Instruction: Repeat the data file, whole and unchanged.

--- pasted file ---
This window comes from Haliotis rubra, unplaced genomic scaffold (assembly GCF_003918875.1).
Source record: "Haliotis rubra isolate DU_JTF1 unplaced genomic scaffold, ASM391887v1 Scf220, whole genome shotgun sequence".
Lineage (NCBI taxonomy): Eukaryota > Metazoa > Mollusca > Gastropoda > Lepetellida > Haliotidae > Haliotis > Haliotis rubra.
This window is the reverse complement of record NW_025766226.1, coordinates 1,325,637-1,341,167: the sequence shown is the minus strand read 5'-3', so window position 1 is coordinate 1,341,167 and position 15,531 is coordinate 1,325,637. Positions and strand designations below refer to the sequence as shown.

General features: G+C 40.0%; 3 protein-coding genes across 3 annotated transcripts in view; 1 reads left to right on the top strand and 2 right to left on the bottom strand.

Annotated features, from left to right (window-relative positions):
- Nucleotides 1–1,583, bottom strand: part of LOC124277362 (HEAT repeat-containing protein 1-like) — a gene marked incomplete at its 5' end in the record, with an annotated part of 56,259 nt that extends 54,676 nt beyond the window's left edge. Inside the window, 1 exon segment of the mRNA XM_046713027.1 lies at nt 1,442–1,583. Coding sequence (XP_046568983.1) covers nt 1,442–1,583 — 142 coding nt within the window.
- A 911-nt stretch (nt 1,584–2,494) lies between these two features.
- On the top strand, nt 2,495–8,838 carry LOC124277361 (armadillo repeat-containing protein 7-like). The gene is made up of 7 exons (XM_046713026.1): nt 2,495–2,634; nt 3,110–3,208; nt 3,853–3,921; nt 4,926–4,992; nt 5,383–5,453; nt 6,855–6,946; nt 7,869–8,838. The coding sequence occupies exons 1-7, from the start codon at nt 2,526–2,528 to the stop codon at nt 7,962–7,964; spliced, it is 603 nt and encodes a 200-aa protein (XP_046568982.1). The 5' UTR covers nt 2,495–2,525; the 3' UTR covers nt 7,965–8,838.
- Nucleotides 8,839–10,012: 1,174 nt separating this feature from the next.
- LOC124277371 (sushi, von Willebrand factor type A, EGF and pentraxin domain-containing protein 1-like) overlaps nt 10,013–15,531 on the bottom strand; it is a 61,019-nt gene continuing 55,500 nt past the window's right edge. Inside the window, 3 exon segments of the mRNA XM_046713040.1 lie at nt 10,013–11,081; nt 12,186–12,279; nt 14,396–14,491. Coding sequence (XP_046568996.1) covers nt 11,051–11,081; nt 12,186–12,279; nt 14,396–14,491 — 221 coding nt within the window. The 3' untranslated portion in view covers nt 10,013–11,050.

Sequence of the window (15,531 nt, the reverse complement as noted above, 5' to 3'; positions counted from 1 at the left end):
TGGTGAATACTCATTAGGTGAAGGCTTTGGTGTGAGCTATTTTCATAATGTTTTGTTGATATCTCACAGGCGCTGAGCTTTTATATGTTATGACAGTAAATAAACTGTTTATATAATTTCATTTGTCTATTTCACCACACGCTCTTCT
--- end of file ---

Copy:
This window comes from Haliotis rubra, unplaced genomic scaffold (assembly GCF_003918875.1).
Source record: "Haliotis rubra isolate DU_JTF1 unplaced genomic scaffold, ASM391887v1 Scf220, whole genome shotgun sequence".
Lineage (NCBI taxonomy): Eukaryota > Metazoa > Mollusca > Gastropoda > Lepetellida > Haliotidae > Haliotis > Haliotis rubra.
This window is the reverse complement of record NW_025766226.1, coordinates 1,325,637-1,341,167: the sequence shown is the minus strand read 5'-3', so window position 1 is coordinate 1,341,167 and position 15,531 is coordinate 1,325,637. Positions and strand designations below refer to the sequence as shown.

General features: G+C 40.0%; 3 protein-coding genes across 3 annotated transcripts in view; 1 reads left to right on the top strand and 2 right to left on the bottom strand.

Annotated features, from left to right (window-relative positions):
- Nucleotides 1–1,583, bottom strand: part of LOC124277362 (HEAT repeat-containing protein 1-like) — a gene marked incomplete at its 5' end in the record, with an annotated part of 56,259 nt that extends 54,676 nt beyond the window's left edge. Inside the window, 1 exon segment of the mRNA XM_046713027.1 lies at nt 1,442–1,583. Coding sequence (XP_046568983.1) covers nt 1,442–1,583 — 142 coding nt within the window.
- A 911-nt stretch (nt 1,584–2,494) lies between these two features.
- On the top strand, nt 2,495–8,838 carry LOC124277361 (armadillo repeat-containing protein 7-like). The gene is made up of 7 exons (XM_046713026.1): nt 2,495–2,634; nt 3,110–3,208; nt 3,853–3,921; nt 4,926–4,992; nt 5,383–5,453; nt 6,855–6,946; nt 7,869–8,838. The coding sequence occupies exons 1-7, from the start codon at nt 2,526–2,528 to the stop codon at nt 7,962–7,964; spliced, it is 603 nt and encodes a 200-aa protein (XP_046568982.1). The 5' UTR covers nt 2,495–2,525; the 3' UTR covers nt 7,965–8,838.
- Nucleotides 8,839–10,012: 1,174 nt separating this feature from the next.
- LOC124277371 (sushi, von Willebrand factor type A, EGF and pentraxin domain-containing protein 1-like) overlaps nt 10,013–15,531 on the bottom strand; it is a 61,019-nt gene continuing 55,500 nt past the window's right edge. Inside the window, 3 exon segments of the mRNA XM_046713040.1 lie at nt 10,013–11,081; nt 12,186–12,279; nt 14,396–14,491. Coding sequence (XP_046568996.1) covers nt 11,051–11,081; nt 12,186–12,279; nt 14,396–14,491 — 221 coding nt within the window. The 3' untranslated portion in view covers nt 10,013–11,050.

Sequence of the window (15,531 nt, the reverse complement as noted above, 5' to 3'; positions counted from 1 at the left end):
TGGTGAATACTCATTAGGTGAAGGCTTTGGTGTGAGCTATTTTCATAATGTTTTGTTGATATCTCACAGGCGCTGAGCTTTTATATGTTATGACAGTAAATAAACTGTTTATATAATTTCATTTGTCTATTTCACCACACGCTCTTCT